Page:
The noble reason is that the vast majority of cardinals are "true believers" when it comes to the traditional theological understanding of the pope as the vicar of Christ on earth and the successor of St. Peter. For one who truly accepts that teaching, being pope is an almost unimaginably august role, and most cardinals, knowing their own weaknesses and sinfulness, simply don't think they're worthy.

As the saying goes, anybody who wants this job doesn't understand it.

The more human reason is that being pope is a bone-crushing burden that one carries seven days a week, twenty-four hours a day, until death. Being a retired cardinal, on the other hand, is a fairly sweet deal. You still get invitations to all the right cocktail parties, you still get the best tables at restaurants, but you don't have to go to work in the morning. There is time to read, to write, to travel, and to pray. Comparing those two options for their golden years, most men strongly prefer the latter.

Nevertheless, there is a certain kind of "campaigning" that goes on for the papacy, in the sense that cardinals cannot help but size one another up as candidates for the Church's top job. Hence every time a cardinal steps out onto the public stage these days -- for a major speech, a published interview, an important liturgy -- he is scrutinized as a possible pope.

Thus on June 22, when Cardinal Diogini Tettamanzi of Milan addressed the Israeli Knesset, his audience was broader than Israeli lawmakers. Much of the Catholic world was also paying attention.

The consensus afterwards was that while Tettamanzi didn't hit a home run, he didn't strike out either … a solidly hit single, as baseball announcers might say.

Tettamanzi called on all parties to the Middle East conflict to take a step back.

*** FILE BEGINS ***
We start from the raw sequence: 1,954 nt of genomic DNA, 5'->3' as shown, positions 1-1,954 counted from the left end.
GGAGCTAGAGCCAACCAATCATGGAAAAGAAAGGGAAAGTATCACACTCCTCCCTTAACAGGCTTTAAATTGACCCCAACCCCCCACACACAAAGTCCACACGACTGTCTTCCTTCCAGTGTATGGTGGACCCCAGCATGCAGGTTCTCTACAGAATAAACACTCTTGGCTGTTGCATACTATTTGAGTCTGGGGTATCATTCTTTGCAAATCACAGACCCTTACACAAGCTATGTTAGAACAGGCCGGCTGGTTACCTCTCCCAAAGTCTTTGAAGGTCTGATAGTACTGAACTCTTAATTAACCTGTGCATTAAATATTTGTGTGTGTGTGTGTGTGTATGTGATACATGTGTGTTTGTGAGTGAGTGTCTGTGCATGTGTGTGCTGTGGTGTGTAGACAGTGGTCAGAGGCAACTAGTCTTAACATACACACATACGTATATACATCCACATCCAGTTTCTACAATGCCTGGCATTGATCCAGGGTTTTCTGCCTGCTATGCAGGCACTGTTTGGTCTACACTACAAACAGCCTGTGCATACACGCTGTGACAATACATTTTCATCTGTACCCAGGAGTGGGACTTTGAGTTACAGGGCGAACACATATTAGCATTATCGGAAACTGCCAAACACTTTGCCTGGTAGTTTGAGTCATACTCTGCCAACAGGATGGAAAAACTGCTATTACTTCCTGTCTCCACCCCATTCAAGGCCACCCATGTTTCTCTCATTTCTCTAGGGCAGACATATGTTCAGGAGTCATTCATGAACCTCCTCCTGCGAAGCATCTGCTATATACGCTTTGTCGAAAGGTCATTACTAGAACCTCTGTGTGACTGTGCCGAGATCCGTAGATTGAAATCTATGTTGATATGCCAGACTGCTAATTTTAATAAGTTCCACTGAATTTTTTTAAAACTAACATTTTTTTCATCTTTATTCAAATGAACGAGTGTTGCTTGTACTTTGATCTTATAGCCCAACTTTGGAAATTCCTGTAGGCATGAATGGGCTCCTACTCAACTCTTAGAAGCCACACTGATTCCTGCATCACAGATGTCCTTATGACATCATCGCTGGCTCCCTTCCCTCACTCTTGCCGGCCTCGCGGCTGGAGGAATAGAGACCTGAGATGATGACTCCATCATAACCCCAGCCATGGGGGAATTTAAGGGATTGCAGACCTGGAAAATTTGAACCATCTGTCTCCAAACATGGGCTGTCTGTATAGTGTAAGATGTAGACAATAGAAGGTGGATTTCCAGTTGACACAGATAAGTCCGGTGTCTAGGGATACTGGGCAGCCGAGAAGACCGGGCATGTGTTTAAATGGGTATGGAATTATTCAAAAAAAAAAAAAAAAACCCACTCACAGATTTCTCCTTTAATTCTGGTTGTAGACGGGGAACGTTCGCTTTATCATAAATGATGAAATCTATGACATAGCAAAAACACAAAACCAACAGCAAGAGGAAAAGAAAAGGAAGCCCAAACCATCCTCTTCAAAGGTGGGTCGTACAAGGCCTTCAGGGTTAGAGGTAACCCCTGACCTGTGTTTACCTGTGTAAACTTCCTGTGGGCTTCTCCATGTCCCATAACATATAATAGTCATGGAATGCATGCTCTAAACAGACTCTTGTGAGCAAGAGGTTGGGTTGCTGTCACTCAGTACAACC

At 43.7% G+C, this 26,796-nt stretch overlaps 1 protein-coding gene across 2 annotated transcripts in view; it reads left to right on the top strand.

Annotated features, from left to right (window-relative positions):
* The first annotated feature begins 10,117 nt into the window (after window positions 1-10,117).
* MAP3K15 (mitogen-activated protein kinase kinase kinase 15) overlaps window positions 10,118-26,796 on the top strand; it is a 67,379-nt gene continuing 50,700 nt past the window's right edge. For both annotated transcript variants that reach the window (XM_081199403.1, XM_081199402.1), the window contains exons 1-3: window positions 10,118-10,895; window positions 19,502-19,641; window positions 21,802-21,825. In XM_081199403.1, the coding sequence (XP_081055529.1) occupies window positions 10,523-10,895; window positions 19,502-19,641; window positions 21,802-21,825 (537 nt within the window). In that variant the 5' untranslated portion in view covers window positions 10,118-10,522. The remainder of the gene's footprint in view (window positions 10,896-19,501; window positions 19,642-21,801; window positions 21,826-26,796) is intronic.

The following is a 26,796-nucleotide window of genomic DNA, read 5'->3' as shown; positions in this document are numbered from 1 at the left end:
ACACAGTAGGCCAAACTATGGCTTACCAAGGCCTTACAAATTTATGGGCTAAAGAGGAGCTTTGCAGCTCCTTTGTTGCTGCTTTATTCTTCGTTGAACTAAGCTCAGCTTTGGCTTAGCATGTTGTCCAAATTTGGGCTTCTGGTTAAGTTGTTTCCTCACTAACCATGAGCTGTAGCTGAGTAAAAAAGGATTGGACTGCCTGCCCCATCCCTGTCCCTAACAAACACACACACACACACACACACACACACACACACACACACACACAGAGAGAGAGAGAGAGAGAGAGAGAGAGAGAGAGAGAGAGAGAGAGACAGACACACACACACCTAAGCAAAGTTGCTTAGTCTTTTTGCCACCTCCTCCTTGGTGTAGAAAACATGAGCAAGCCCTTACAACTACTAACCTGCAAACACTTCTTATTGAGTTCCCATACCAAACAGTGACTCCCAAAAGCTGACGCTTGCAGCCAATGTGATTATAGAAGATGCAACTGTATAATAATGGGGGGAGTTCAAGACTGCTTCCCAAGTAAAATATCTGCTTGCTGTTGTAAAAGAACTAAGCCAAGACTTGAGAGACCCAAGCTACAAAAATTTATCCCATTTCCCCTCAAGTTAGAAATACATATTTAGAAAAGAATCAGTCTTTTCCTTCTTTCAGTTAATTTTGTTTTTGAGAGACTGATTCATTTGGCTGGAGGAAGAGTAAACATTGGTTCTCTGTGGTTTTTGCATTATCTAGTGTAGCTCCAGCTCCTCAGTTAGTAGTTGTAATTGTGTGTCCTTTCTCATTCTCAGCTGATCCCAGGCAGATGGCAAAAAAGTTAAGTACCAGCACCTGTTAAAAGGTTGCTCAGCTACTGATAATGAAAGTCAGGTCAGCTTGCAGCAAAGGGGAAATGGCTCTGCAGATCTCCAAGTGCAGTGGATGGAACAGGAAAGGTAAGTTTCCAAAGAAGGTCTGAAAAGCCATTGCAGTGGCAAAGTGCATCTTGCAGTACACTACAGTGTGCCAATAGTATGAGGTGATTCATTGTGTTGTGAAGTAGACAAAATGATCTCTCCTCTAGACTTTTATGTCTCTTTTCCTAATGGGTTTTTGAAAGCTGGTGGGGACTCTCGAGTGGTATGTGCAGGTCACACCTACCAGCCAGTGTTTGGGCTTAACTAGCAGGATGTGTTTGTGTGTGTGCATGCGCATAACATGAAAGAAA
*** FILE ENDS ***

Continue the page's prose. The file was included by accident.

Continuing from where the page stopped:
"The complex reality cannot be simplified by the dreams of those who want peace," he said. "But the parties to this conflict must have the capacity on each side to reverse themselves, to move in the direction of dialog and reconciliation. To accomplish this, it is necessary to be more humble, more courageous, and wiser."

Tettamanzi was in Jerusalem to take part in the "paths to peace" framework promoted by the Ecumenical Council of the Christian Churches of Milan (created in 1998 by Milan's now-retired Cardinal Carlo Maria Martini).

Tettamanzi also told the representatives, "In these past few days, I have encountered much suffering, but also many small experiences of peace and of reconciliation. … It is imperative for us all to build peace in the world."

* * *

I was recently asked by Ireland's national radio network to appear on their morning show after reports surfaced suggesting that there might be a papal trip under consideration to the Emerald Isle.

The producer was crystal clear about what they wanted me to discuss: "Is there any chance in Hell the pope could actually do it?"

As it turns out, my cell phone lost its signal in Rome's Fiumicino airport just as I was to go on the air, and hence the good people of Ireland were denied my insights. What I would have said, however, is this: Yes, the pope has the physical capacity to make the trip. Whether he actually goes, of course, depends on many other factors.

The 84-year-old pope, to tell the truth, is actually fairly stable. His circulation, heart rate, diet and sleep patterns are all within healthy limits, his doctors say, which means that he can bear his other problems with greater endurance than an elderly person whose underlying health was weaker. He can indeed still travel, and in fact he has not ruled out a trip to Mexico in October.

The main problem the pope has with traveling are the physical movements, such as getting in and out of the car or the papal plane. Because of his bad hip and arthritic knees, the exertions come at a high cost. He tires much more easily outside of Rome, which compounds all his other problems. This is the primary reason why, as my reporting showed some weeks ago, the pope has lost only 40 percent of his capacity in Rome, as measured by his official schedule, but some 75 percent on the road.

All this imposes a new modality on papal travel, which is to keep internal movements to a minimum. Hence the days when John Paul would barnstorm across a country are over. The new style is for people to come to him, so that he is likely to visit one or two sites at most on any given trip. His public schedule will also be minimal, to give him time to recover from those exertions he simply can't avoid.

Confirmation of the trip will also be delayed until the last minute, so that fluctuations in health can be monitored and downturns will not create the need for potentially embarrassing cancellations.

All this aside, most pope watchers expect that there will be additional trips even to relatively distant locations. Whether Ireland is on the itinerary, however, is anyone's guess.

The e-mail address for John L. Allen Jr. is